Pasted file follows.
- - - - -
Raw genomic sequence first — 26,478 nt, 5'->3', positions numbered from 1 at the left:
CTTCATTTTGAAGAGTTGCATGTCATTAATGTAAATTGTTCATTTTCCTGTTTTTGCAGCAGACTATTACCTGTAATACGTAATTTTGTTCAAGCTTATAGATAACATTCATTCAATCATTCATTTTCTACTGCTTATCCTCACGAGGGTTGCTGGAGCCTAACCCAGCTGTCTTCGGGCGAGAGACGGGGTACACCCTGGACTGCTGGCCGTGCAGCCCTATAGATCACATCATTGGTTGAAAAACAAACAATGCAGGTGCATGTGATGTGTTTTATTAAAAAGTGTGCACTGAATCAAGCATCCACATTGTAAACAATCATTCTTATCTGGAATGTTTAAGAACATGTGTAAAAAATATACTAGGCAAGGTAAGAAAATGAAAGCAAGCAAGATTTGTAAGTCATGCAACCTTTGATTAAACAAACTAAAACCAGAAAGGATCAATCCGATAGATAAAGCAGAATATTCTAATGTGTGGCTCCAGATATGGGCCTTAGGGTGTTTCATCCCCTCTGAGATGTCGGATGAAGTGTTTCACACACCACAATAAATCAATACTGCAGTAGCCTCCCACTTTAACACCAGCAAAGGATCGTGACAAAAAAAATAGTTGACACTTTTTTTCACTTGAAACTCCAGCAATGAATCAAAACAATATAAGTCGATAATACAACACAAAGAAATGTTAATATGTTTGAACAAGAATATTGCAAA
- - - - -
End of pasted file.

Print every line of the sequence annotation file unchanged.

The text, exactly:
Raw genomic sequence first — 26,478 nt, 5'->3', positions numbered from 1 at the left:
CTTCATTTTGAAGAGTTGCATGTCATTAATGTAAATTGTTCATTTTCCTGTTTTTGCAGCAGACTATTACCTGTAATACGTAATTTTGTTCAAGCTTATAGATAACATTCATTCAATCATTCATTTTCTACTGCTTATCCTCACGAGGGTTGCTGGAGCCTAACCCAGCTGTCTTCGGGCGAGAGACGGGGTACACCCTGGACTGCTGGCCGTGCAGCCCTATAGATCACATCATTGGTTGAAAAACAAACAATGCAGGTGCATGTGATGTGTTTTATTAAAAAGTGTGCACTGAATCAAGCATCCACATTGTAAACAATCATTCTTATCTGGAATGTTTAAGAACATGTGTAAAAAATATACTAGGCAAGGTAAGAAAATGAAAGCAAGCAAGATTTGTAAGTCATGCAACCTTTGATTAAACAAACTAAAACCAGAAAGGATCAATCCGATAGATAAAGCAGAATATTCTAATGTGTGGCTCCAGATATGGGCCTTAGGGTGTTTCATCCCCTCTGAGATGTCGGATGAAGTGTTTCACACACCACAATAAATCAATACTGCAGTAGCCTCCCACTTTAACACCAGCAAAGGATCGTGACAAAAAAAATAGTTGACACTTTTTTTCACTTGAAACTCCAGCAATGAATCAAAACAATATAAGTCGATAATACAACACAAAGAAATGTTAATATGTTTGAACAAGAATATTGCAAA